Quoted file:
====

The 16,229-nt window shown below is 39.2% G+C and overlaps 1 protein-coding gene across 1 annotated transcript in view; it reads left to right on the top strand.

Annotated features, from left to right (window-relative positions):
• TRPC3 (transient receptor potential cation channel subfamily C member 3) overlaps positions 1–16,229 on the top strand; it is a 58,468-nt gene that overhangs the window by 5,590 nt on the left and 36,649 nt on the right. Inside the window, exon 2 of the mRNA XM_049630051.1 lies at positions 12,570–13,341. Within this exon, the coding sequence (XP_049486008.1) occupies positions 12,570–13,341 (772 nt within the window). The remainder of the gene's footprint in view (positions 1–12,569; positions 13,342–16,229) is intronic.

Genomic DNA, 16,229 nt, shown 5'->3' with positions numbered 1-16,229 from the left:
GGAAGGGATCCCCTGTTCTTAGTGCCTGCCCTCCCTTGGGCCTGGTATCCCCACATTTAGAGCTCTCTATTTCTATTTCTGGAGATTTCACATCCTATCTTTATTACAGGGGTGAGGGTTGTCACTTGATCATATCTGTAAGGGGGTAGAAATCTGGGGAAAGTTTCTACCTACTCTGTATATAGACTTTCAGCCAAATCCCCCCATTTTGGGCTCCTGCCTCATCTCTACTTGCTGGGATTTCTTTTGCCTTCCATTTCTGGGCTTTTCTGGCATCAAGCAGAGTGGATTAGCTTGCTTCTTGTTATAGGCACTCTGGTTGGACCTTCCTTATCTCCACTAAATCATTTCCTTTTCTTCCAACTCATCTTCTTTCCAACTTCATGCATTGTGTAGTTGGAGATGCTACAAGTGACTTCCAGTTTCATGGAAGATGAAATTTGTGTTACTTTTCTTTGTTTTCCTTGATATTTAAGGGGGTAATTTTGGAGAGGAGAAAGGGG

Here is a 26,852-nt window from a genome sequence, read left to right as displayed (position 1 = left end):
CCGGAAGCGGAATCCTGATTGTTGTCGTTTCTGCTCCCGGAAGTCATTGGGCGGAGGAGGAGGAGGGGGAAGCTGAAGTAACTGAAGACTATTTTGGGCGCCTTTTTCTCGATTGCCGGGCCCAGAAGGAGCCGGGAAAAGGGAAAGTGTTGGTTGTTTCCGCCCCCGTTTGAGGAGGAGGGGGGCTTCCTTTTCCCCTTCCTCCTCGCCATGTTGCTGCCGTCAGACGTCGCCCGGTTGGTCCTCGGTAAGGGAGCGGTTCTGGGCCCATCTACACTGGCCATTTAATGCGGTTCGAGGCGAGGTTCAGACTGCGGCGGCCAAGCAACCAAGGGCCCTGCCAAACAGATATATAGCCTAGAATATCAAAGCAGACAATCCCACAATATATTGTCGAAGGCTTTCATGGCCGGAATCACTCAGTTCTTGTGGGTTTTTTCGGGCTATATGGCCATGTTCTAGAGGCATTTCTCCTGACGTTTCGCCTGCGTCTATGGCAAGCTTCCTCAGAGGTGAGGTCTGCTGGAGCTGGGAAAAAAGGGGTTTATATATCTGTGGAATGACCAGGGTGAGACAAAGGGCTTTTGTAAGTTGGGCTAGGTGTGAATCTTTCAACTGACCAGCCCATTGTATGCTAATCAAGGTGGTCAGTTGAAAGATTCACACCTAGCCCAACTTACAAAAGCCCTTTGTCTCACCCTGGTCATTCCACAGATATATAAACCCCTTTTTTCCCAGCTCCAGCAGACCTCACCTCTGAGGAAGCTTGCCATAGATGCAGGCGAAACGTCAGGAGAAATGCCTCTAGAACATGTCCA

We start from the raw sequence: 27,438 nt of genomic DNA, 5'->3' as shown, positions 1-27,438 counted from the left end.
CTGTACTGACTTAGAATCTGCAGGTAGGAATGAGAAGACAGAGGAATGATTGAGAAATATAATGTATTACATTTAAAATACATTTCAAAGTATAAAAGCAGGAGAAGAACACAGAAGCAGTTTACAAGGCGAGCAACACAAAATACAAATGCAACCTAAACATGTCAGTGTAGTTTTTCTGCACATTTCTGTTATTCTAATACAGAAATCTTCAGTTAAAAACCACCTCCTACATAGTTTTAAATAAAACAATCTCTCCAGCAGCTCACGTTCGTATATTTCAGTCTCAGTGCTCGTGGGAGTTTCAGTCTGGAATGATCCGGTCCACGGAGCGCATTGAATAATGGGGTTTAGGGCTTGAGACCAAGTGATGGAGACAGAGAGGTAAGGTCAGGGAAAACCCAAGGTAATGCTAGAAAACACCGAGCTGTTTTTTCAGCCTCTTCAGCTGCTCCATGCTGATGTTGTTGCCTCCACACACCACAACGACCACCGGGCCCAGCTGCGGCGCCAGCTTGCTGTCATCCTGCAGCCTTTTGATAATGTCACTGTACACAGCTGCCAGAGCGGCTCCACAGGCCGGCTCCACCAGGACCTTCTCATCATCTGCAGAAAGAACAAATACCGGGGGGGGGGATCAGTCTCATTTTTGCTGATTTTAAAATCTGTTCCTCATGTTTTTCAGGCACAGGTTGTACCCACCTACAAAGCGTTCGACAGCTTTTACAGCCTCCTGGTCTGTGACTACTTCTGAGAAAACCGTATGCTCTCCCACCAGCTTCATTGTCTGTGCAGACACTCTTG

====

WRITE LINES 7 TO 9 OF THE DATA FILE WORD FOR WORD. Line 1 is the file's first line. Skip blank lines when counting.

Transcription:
CCGGAAGCGGAATCCTGATTGTTGTCGTTTCTGCTCCCGGAAGTCATTGGGCGGAGGAGGAGGAGGGGGAAGCTGAAGTAACTGAAGACTATTTTGGGCGCCTTTTTCTCGATTGCCGGGCCCAGAAGGAGCCGGGAAAAGGGAAAGTGTTGGTTGTTTCCGCCCCCGTTTGAGGAGGAGGGGGGCTTCCTTTTCCCCTTCCTCCTCGCCATGTTGCTGCCGTCAGACGTCGCCCGGTTGGTCCTCGGTAAGGGAGCGGTTCTGGGCCCATCTACACTGGCCATTTAATGCGGTTCGAGGCGAGGTTCAGACTGCGGCGGCCAAGCAACCAAGGGCCCTGCCAAACAGATATATAGCCTAGAATATCAAAGCAGACAATCCCACAATATATTGTCGAAGGCTTTCATGGCCGGAATCACTCAGTTCTTGTGGGTTTTTTCGGGCTATATGGCCATGTTCTAGAGGCATTTCTCCTGACGTTTCGCCTGCGTCTATGGCAAGCTTCCTCAGAGGTGAGGTCTGCTGGAGCTGGGAAAAAAGGGGTTTATATATCTGTGGAATGACCAGGGTGAGACAAAGGGCTTTTGTAAGTTGGGCTAGGTGTGAATCTTTCAACTGACCAGCCCATTGTATGCTAATCAAGGTGGTCAGTTGAAAGATTCACACCTAGCCCAACTTACAAAAGCCCTTTGTCTCACCCTGGTCATTCCACAGATATATAAACCCCTTTTTTCCCAGCTCCAGCAGACCTCACCTCTGAGGAAGCTTGCCATAGATGCAGGCGAAACGTCAGGAGAAATGCCTCTAGAACATGTCCA

We start from the raw sequence: 27,438 nt of genomic DNA, 5'->3' as shown, positions 1-27,438 counted from the left end.
CTGTACTGACTTAGAATCTGCAGGTAGGAATGAGAAGACAGAGGAATGATTGAGAAATATAATGTATTACATTTAAAATACATTTCAAAGTATAAAAGCAGGAGAAGAACACAGAAGCAGTTTACAAGGCGAGCAACACAAAATACAAATGCAACCTAAACATGTCAGTGTAGTTTTTCTGCACATTTCTGTTATTCTAATACAGAAATCTTCAGTTAAAAACCACCTCCTACATAGTTTTAAATAAAACAATCTCTCCAGCAGCTCACGTTCGTATATTTCAGTCTCAGTGCTCGTGGGAGTTTCAGTCTGGAATGATCCGGTCCACGGAGCGCATTGAATAATGGGGTTTAGGGCTTGAGACCAAGTGATGGAGACAGAGAGGTAAGGTCAGGGAAAACCCAAGGTAATGCTAGAAAACACCGAGCTGTTTTTTCAGCCTCTTCAGCTGCTCCATGCTGATGTTGTTGCCTCCACACACCACAACGACCACCGGGCCCAGCTGCGGCGCCAGCTTGCTGTCATCCTGCAGCCTTTTGATAATGTCACTGTACACAGCTGCCAGAGCGGCTCCACAGGCCGGCTCCACCAGGACCTTCTCATCATCTGCAGAAAGAACAAATACCGGGGGGGGGGATCAGTCTCATTTTTGCTGATTTTAAAATCTGTTCCTCATGTTTTTCAGGCACAGGTTGTACCCACCTACAAAGCGTTCGACAGCTTTTACAGCCTCCTGGTCTGTGACTACTTCTGAGAAAACCGTATGCTCTCCCACCAGCTTCATTGTCTGTGCAGACACTCTTG